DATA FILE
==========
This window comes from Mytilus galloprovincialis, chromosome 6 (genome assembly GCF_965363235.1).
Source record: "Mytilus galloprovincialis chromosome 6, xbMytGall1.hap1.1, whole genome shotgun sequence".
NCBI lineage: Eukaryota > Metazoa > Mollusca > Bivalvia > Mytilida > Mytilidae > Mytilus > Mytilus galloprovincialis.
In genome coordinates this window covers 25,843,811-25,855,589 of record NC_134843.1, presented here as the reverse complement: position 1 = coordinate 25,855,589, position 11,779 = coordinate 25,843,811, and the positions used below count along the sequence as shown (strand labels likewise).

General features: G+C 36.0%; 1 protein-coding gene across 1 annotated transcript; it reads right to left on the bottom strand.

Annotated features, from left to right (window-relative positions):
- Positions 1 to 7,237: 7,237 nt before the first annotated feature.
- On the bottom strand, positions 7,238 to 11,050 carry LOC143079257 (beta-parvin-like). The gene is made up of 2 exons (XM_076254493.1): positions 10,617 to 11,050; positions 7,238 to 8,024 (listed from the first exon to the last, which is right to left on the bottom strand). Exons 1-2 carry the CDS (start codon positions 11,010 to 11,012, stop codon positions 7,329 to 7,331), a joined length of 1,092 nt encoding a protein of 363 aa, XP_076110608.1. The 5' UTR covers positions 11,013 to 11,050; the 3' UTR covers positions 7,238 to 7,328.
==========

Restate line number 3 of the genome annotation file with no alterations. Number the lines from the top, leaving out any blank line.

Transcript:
NCBI lineage: Eukaryota > Metazoa > Mollusca > Bivalvia > Mytilida > Mytilidae > Mytilus > Mytilus galloprovincialis.